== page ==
Diagnostic Electron Microscopy Overview - VHA Diagnostic Electron Microscopy Program
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VHA Diagnostic Electron Microscopy Program


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Diagnostic Electron Microscopy Overview

The appropriate use of ultrastructural study adds a new dimension to diagnostic pathology.  Its value in difficult diagnostic situations has been demonstrated repeatedly in VA hospitals, particularly when there is close coordination between pathologists and clinicians.  

Ultrastructural study may be applied to a variety of substances including biological materials. By examination of specially prepared tissue sections, changes not perceived by light microscopy can be identified leading to improved diagnostic interpretations. For instance, in certain kidney diseases, the correct diagnosis can be made only by these means and this in turn affects the prognosis and selection of therapy. Similarly, certain neoplasms can be identified definitively only through ultrastructural study with obvious implications for prognosis and selection of therapy. Many other examples include studies of diseases of the liver, muscle, nervous and gastrointestinal systems. Another area of growing importance is the identification of viral particles in biological material. In some instances, ultrastructural study is the only way to establish the presence of a viral infection and in other instances a diagnosis may be made earlier than by serological methods. The use of electron microscopy is a vital part of the modern diagnostic armamentarium. The costs of diagnostic EM are relatively small in light of the benefits to patient care.

The role of electron microscopy in diagnostic pathology was reviewed by Rosai and Erlandson (American Journal of Surgical Pathology, 19: 247-250, 1995). They concluded that electron microscopy remains “... an important and sometimes essential tool in diagnostic pathology.”  In this article they compared electron microscopy with immunohistochemistry: “...The techniques of electron microscopy and immunohistochemistry should be viewed not as competing with each other but rather as complementary methods for achieving the same goal (i.e., the recognition of diagnostic structures, features of differentiation in neoplasms, or microorganisms). When comparing these procedures, it becomes apparent that the detailed fine structure of cellular and extracellular constituents can be resolved only by high resolution transmission electron microscopy. Examples of such diagnostic structures include ciliary abnormalities in immotile cilia syndrome, bands of Bungner (rows of Schwann cell processes) in axonal atrophy, Weibel-Palade bodies in endothelial cells, Birbeck granules in Langerhans cells, melanosomes in amelanotic malignant melanoma, and myosin/ribosome complexes or rudimentary sarcomeres in poorly differentiated rhabdomyosarcoma.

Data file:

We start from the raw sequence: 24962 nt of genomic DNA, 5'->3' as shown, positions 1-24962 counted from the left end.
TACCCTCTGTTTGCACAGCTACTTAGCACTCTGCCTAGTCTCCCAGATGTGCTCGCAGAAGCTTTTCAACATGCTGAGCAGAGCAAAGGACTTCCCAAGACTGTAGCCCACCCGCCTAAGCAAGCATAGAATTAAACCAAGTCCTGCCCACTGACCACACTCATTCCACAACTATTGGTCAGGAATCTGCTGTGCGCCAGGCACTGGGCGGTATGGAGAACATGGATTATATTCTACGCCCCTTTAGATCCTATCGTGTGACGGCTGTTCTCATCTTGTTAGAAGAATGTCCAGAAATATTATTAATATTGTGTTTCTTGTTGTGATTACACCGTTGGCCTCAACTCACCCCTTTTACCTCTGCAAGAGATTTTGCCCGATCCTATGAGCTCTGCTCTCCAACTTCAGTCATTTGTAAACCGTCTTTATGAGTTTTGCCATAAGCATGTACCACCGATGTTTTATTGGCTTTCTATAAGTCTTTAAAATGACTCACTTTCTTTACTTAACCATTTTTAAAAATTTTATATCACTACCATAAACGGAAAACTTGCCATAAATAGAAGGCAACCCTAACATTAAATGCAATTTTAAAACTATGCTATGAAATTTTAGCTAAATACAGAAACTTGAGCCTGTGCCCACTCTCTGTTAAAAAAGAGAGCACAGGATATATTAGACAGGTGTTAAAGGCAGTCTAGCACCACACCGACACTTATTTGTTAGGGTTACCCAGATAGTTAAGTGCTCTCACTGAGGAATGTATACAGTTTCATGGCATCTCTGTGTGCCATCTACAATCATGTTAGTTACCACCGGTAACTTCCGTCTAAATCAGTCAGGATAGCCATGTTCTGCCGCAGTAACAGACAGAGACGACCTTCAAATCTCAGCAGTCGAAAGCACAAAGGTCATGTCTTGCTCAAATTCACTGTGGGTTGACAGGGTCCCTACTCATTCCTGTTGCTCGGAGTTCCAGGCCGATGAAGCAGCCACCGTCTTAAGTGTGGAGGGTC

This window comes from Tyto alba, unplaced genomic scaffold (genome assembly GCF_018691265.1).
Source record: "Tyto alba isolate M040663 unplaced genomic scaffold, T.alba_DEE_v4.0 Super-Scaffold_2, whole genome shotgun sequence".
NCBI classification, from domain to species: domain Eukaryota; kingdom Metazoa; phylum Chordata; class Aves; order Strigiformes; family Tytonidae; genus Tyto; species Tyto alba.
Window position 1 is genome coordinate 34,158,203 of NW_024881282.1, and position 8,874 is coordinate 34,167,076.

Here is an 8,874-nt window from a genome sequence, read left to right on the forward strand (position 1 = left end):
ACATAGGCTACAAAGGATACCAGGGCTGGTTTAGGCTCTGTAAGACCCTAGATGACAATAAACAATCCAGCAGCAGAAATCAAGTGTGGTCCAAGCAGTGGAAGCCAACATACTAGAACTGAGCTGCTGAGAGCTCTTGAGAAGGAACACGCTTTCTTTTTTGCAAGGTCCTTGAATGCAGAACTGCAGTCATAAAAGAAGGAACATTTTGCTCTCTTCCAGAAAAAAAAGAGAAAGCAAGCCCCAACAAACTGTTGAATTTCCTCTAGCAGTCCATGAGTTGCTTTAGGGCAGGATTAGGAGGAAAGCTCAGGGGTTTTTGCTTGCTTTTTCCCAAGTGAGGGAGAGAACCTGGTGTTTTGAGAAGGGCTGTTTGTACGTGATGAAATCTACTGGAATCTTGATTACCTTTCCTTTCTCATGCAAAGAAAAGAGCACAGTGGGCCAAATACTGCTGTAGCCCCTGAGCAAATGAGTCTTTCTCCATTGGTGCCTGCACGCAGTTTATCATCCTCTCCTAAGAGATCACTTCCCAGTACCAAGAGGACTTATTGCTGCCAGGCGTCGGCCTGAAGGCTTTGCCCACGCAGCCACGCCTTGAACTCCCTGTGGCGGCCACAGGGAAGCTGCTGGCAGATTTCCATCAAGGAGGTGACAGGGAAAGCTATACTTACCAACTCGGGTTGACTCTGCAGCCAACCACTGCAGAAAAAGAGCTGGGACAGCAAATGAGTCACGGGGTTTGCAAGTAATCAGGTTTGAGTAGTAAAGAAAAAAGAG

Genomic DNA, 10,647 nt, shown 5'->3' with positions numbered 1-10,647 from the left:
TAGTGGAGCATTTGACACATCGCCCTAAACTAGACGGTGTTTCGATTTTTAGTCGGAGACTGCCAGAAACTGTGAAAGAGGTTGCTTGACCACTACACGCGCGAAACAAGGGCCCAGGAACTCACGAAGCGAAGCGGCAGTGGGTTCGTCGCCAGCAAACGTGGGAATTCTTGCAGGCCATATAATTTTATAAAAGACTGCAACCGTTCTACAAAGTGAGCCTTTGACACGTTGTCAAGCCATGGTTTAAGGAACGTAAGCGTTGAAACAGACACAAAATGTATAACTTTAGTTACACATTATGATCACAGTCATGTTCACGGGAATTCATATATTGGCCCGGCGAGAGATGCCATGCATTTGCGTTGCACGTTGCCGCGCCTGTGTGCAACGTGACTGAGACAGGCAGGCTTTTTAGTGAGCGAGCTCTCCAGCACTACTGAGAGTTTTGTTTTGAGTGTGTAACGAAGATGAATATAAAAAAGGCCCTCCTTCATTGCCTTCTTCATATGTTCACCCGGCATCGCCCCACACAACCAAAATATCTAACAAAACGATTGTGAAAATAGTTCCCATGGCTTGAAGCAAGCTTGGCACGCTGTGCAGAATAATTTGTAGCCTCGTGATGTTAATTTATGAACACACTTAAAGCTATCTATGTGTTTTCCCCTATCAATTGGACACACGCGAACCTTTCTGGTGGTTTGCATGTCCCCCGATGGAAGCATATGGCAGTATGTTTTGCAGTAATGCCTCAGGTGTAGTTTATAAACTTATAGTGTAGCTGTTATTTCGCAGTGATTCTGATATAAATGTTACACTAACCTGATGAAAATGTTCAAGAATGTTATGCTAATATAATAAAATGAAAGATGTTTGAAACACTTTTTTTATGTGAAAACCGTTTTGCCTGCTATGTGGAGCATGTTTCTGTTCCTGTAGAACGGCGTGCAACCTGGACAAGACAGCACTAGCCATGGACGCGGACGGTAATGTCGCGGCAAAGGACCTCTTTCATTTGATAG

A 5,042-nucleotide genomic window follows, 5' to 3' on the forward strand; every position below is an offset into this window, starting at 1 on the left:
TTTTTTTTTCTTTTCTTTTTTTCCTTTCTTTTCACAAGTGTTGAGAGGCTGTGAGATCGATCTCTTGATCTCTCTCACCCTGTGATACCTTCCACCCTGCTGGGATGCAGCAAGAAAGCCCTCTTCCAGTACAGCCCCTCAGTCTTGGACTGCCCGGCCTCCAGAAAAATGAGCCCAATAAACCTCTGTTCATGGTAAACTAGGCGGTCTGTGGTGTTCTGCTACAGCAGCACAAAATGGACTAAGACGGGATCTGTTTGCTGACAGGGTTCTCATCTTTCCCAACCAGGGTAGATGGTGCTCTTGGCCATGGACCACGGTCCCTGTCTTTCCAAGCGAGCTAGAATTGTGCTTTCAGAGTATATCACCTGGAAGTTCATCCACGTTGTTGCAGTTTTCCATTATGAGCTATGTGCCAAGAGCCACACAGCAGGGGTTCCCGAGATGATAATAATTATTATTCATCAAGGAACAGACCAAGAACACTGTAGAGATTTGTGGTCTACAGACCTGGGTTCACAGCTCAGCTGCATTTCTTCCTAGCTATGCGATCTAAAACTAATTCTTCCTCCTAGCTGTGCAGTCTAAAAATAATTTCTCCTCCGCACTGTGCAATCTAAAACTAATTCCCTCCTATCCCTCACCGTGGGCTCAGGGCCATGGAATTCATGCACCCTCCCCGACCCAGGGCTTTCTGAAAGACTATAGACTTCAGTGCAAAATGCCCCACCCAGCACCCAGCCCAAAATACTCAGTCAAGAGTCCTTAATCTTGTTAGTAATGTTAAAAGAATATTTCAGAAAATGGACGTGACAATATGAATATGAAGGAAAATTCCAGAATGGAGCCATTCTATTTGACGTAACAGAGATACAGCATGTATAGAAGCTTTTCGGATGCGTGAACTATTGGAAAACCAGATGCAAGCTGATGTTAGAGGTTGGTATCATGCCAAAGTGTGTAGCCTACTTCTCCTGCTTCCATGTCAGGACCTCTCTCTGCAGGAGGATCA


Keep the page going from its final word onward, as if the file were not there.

Using immunohistochemical stains, we can only assume the presence of these potentially diagnostic structures in neoplasms;  as with all other techniques, there are pitfalls and limitations associated with immunohistochemistry. These include the failure of attempts to standardize methodology and institute quality control; the paucity of absolute tissue- or tumor-specific antibodies; the lack of a distinct diagnostic immunophenotype in many tumors; the occurrence of anomalous (aberrant or unexpected) immunostaining; and the fact that small amounts of antigens may not be detectable by immunostaining methods, notably in neuroendocrine carcinomas. A false diagnostic impression by the pathologist may also result in the selection of an inappropriate panel of antibodies. These limitations sometimes require extensive (and expensive) panels of antibodies for the evaluation of a given neoplasm. Similar considerations apply to other special techniques such as cytogenetics and molecular analysis.

“Only the most appropriate and cost-effective ancillary diagnostic procedure should be employed in the evaluation of cases that cannot be resolved using routine methods. The choice of the initial procedure should be based on the specific problem and the resources available to the laboratory. For instance, the first approach for the elucidation and subclassification of hematopoietic neoplasms should be immunohistochemical. Conversely, whenever possible, the initial approach to the adenocarcinoma versus epithelial mesothelioma (not sarcomatoid variants) diagnostic dilemma should be electron microscopy, in view of the fact that long, thin, nonrigid, nonintestinal-type microvilli devoid of a glycocalyx and actin rootlets are diagnostic for epithelial mesotheliomas, whereas none of the antibodies presently advocated for this differential diagnosis is specific. Ultrastructural studies also may be preferable to immunophenotyping for the evaluation of percutaneous fine-needle aspiration specimens.

Electron microscopy should also be used as a first approach or conjointly with other procedures for the diagnosis of a select number of nonneoplastic diseases. Examples include glomerular diseases (currently the most widely used diagnostic application of electron microscopy), notably the idiopathic nephrotic syndrome, benign familial recurrent hematuria (thin basement membrane syndrome), and hereditary nephropathy [i.e., Alport's syndrome]; bullous skin disorders such as epidermolysis bullosa; diseases due to ciliary dysmorphology; and the rapid diagnosis of viral diseases.”  Another excellent review article on the role of electron microscopy in diagnostic pathology is by Dr. Andra R. Frost, et al at the Department of Pathology, The George Washington University Medical Center, Washington, DC. (Archives of Pathology & Laboratory Medicine, 1994;118:922-926).